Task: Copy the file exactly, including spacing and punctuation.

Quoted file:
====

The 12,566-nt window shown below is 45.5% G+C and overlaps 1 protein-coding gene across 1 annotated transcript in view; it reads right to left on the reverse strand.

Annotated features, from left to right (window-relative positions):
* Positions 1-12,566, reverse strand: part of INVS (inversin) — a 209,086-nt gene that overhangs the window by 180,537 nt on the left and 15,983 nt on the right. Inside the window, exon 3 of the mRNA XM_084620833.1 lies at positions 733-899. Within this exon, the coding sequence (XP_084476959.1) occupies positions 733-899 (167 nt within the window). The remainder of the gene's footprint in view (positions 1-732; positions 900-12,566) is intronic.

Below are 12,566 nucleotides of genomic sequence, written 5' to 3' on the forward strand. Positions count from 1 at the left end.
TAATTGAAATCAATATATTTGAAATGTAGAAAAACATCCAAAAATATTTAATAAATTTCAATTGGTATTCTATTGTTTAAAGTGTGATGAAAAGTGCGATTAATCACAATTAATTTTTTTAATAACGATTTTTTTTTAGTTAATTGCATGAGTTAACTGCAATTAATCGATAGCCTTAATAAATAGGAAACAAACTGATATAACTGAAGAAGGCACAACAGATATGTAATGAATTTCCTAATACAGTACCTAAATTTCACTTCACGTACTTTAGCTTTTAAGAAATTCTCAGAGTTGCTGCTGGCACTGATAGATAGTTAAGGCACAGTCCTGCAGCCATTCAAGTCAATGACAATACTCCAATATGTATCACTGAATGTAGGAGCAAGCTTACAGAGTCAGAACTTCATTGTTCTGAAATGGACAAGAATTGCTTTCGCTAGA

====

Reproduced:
The 12,566-nt window shown below is 45.5% G+C and overlaps 1 protein-coding gene across 1 annotated transcript in view; it reads right to left on the reverse strand.

Annotated features, from left to right (window-relative positions):
* Positions 1-12,566, reverse strand: part of INVS (inversin) — a 209,086-nt gene that overhangs the window by 180,537 nt on the left and 15,983 nt on the right. Inside the window, exon 3 of the mRNA XM_084620833.1 lies at positions 733-899. Within this exon, the coding sequence (XP_084476959.1) occupies positions 733-899 (167 nt within the window). The remainder of the gene's footprint in view (positions 1-732; positions 900-12,566) is intronic.

Below are 12,566 nucleotides of genomic sequence, written 5' to 3' on the forward strand. Positions count from 1 at the left end.
TAATTGAAATCAATATATTTGAAATGTAGAAAAACATCCAAAAATATTTAATAAATTTCAATTGGTATTCTATTGTTTAAAGTGTGATGAAAAGTGCGATTAATCACAATTAATTTTTTTAATAACGATTTTTTTTTAGTTAATTGCATGAGTTAACTGCAATTAATCGATAGCCTTAATAAATAGGAAACAAACTGATATAACTGAAGAAGGCACAACAGATATGTAATGAATTTCCTAATACAGTACCTAAATTTCACTTCACGTACTTTAGCTTTTAAGAAATTCTCAGAGTTGCTGCTGGCACTGATAGATAGTTAAGGCACAGTCCTGCAGCCATTCAAGTCAATGACAATACTCCAATATGTATCACTGAATGTAGGAGCAAGCTTACAGAGTCAGAACTTCATTGTTCTGAAATGGACAAGAATTGCTTTCGCTAGA